Press Notice No. 14 of Session 2002-03, dated 17 April 2003
FOURTEENTH REPORT: ROYAL MINT TRADING FUND 2001-02 ACCOUNTS (HC 588)
Mr Edward Leigh MP, Chairman of the Committee of Public Accounts, today said that the £6.5 million operating loss at the Royal Mint reflected a seriously flawed expansion strategy and urged the Mint's management to get a proper grip on its costs.
Mr Leigh was speaking as the Committee published its 14th Report of this Session, which examined the deteriorating financial performance of the Royal Mint in recent years, the control weaknesses which gave rise to thefts of banknotes in 1997 and 2001, and allegations of improper payments by the Royal Mint.
The Committee found that the profitability of the Royal Mint has continued to decline, culminating in an operating loss of £6.5 million in 2001-02, in spite of the previous Deputy Master's statement in July 2001 that the decline in the Royal Mint's financial performance had been arrested and reversed. The Royal Mint's management needs to take a firm grip on costs and productivity, in order to restore its trading operation to overall profitability.
The Royal Mint's decision to embark on a £25 million expansion programme in 1996-97 was seriously flawed. Their 'euro strategy' was nave, failed to achieve its objectives and has resulted in the need for a restructuring exercise costing a further £12 million and involving 220 redundancies.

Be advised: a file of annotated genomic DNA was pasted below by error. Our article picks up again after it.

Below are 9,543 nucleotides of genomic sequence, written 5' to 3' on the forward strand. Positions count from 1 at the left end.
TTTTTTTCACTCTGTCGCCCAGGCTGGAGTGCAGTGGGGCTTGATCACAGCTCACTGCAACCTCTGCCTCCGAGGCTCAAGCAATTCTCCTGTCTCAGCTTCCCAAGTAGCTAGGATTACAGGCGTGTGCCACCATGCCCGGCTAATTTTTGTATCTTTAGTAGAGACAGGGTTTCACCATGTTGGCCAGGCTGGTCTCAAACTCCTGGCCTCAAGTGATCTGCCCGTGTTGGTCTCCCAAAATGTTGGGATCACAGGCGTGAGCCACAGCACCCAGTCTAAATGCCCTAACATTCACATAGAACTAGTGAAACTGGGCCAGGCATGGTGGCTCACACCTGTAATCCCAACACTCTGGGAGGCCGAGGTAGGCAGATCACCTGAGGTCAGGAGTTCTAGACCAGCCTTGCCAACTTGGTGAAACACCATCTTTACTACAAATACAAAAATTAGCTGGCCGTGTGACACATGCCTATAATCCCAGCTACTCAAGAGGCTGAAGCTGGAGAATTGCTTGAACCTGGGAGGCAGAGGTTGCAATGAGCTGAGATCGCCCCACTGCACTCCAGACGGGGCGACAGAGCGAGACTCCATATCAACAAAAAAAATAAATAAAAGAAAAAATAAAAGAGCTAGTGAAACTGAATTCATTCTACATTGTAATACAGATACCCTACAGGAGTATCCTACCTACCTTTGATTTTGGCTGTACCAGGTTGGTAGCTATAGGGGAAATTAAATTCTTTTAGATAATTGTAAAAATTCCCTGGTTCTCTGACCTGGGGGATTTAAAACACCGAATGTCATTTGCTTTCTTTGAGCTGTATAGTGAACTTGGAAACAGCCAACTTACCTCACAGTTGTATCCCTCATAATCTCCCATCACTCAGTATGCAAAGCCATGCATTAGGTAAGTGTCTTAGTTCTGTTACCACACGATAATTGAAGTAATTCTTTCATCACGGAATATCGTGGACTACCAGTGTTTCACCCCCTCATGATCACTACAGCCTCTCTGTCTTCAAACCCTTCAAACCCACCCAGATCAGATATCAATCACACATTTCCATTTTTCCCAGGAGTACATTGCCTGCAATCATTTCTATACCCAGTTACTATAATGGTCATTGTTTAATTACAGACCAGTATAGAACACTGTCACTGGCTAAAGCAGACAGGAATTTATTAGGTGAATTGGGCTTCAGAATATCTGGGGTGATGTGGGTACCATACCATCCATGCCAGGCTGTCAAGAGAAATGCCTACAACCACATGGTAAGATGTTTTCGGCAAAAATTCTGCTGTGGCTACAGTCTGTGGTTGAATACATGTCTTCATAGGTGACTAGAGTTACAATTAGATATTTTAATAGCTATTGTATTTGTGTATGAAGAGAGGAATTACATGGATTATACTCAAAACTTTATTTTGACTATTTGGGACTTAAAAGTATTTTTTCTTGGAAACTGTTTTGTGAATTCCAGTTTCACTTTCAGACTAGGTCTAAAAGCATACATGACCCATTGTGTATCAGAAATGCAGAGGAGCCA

As a result of the lax attitude of the Royal Mint's management to basic financial controls and physical security, two thefts of banknotes occurred. The Royal Mint failed to learn lessons from the first theft, and its Accounting Officer will need to show that controls are now tight to prevent any further recurrence.
Allegations that the Royal Mint made improper payments are now the subject of an investigation by the Serious Fraud Office (SFO) to establish whether criminal offences may have been committed. The new Deputy Master has acted promptly and appropriately in investigating these allegations, and will need to deal vigorously with associated shortcomings in management and corporate governance. As a publicly-owned commercial enterprise, the Royal Mint has an obligation to maintain the highest ethical standards in conducting its business.
Mr Leigh said today:
"The Royal Mint's decision to embark on a major expansion programme to produce new coins for the launch of the Euro was seriously flawed. These failings caused over 200 people to lose their jobs. The continued losses must be addressed by getting a firm grip on costs and productivity. The Mint must also make sure that recent improvements in physical controls and security are enough to prevent further thefts of banknotes."
to view the Report